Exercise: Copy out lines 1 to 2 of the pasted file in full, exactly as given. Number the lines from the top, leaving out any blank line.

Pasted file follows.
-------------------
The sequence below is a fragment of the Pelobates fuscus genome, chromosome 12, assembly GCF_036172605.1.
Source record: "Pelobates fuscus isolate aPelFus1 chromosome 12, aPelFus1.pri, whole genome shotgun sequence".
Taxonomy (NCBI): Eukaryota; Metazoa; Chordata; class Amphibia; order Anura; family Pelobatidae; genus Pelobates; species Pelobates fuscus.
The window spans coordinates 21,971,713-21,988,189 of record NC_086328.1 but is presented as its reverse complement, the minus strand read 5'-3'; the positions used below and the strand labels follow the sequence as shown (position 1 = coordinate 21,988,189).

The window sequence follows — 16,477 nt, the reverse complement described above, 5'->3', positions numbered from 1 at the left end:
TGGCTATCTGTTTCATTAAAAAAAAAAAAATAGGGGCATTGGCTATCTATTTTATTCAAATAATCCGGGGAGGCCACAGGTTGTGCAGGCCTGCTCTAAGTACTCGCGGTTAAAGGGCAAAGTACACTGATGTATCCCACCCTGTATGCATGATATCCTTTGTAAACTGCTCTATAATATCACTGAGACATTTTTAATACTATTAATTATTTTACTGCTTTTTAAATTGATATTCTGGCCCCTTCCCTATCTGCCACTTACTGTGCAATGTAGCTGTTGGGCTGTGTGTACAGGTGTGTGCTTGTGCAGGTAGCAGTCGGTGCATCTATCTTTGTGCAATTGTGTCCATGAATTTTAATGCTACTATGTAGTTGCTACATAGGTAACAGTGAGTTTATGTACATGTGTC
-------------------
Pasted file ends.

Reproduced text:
The sequence below is a fragment of the Pelobates fuscus genome, chromosome 12, assembly GCF_036172605.1.
Source record: "Pelobates fuscus isolate aPelFus1 chromosome 12, aPelFus1.pri, whole genome shotgun sequence".